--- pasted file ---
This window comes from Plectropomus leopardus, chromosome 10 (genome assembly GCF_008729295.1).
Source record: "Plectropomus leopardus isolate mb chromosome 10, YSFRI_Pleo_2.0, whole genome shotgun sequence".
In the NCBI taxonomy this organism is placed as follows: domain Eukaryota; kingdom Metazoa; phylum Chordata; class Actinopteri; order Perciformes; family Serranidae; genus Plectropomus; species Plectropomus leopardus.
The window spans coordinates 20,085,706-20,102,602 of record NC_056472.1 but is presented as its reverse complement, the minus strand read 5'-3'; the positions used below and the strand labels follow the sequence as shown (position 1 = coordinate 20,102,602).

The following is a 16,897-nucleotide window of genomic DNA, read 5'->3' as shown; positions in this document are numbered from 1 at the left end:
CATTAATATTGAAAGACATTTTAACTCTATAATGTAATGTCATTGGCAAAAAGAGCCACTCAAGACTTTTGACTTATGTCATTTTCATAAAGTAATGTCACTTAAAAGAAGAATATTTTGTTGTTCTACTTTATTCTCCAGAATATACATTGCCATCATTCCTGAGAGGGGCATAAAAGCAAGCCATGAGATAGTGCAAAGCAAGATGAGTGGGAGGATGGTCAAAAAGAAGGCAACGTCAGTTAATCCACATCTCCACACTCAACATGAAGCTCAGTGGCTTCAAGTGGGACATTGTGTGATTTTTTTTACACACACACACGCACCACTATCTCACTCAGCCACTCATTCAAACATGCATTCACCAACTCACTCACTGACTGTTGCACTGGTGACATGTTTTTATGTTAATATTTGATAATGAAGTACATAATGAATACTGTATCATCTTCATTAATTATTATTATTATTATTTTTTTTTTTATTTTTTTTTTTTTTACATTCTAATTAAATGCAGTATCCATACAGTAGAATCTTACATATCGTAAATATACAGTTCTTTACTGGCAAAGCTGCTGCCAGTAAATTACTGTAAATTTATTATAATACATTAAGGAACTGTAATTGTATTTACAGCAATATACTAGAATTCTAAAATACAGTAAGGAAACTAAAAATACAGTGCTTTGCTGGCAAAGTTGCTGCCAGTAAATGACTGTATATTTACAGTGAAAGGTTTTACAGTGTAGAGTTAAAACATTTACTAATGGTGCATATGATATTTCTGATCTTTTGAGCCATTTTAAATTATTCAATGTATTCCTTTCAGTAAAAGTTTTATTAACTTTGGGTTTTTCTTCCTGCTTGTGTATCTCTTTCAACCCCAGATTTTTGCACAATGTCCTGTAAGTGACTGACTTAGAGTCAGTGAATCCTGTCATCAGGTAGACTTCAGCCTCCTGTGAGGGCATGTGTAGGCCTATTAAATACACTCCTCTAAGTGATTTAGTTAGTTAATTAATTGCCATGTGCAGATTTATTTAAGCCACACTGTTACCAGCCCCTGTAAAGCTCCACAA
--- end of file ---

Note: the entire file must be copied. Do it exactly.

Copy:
This window comes from Plectropomus leopardus, chromosome 10 (genome assembly GCF_008729295.1).
Source record: "Plectropomus leopardus isolate mb chromosome 10, YSFRI_Pleo_2.0, whole genome shotgun sequence".
In the NCBI taxonomy this organism is placed as follows: domain Eukaryota; kingdom Metazoa; phylum Chordata; class Actinopteri; order Perciformes; family Serranidae; genus Plectropomus; species Plectropomus leopardus.
The window spans coordinates 20,085,706-20,102,602 of record NC_056472.1 but is presented as its reverse complement, the minus strand read 5'-3'; the positions used below and the strand labels follow the sequence as shown (position 1 = coordinate 20,102,602).

The following is a 16,897-nucleotide window of genomic DNA, read 5'->3' as shown; positions in this document are numbered from 1 at the left end:
CATTAATATTGAAAGACATTTTAACTCTATAATGTAATGTCATTGGCAAAAAGAGCCACTCAAGACTTTTGACTTATGTCATTTTCATAAAGTAATGTCACTTAAAAGAAGAATATTTTGTTGTTCTACTTTATTCTCCAGAATATACATTGCCATCATTCCTGAGAGGGGCATAAAAGCAAGCCATGAGATAGTGCAAAGCAAGATGAGTGGGAGGATGGTCAAAAAGAAGGCAACGTCAGTTAATCCACATCTCCACACTCAACATGAAGCTCAGTGGCTTCAAGTGGGACATTGTGTGATTTTTTTTACACACACACACGCACCACTATCTCACTCAGCCACTCATTCAAACATGCATTCACCAACTCACTCACTGACTGTTGCACTGGTGACATGTTTTTATGTTAATATTTGATAATGAAGTACATAATGAATACTGTATCATCTTCATTAATTATTATTATTATTATTTTTTTTTTTATTTTTTTTTTTTTTACATTCTAATTAAATGCAGTATCCATACAGTAGAATCTTACATATCGTAAATATACAGTTCTTTACTGGCAAAGCTGCTGCCAGTAAATTACTGTAAATTTATTATAATACATTAAGGAACTGTAATTGTATTTACAGCAATATACTAGAATTCTAAAATACAGTAAGGAAACTAAAAATACAGTGCTTTGCTGGCAAAGTTGCTGCCAGTAAATGACTGTATATTTACAGTGAAAGGTTTTACAGTGTAGAGTTAAAACATTTACTAATGGTGCATATGATATTTCTGATCTTTTGAGCCATTTTAAATTATTCAATGTATTCCTTTCAGTAAAAGTTTTATTAACTTTGGGTTTTTCTTCCTGCTTGTGTATCTCTTTCAACCCCAGATTTTTGCACAATGTCCTGTAAGTGACTGACTTAGAGTCAGTGAATCCTGTCATCAGGTAGACTTCAGCCTCCTGTGAGGGCATGTGTAGGCCTATTAAATACACTCCTCTAAGTGATTTAGTTAGTTAATTAATTGCCATGTGCAGATTTATTTAAGCCACACTGTTACCAGCCCCTGTAAAGCTCCACAA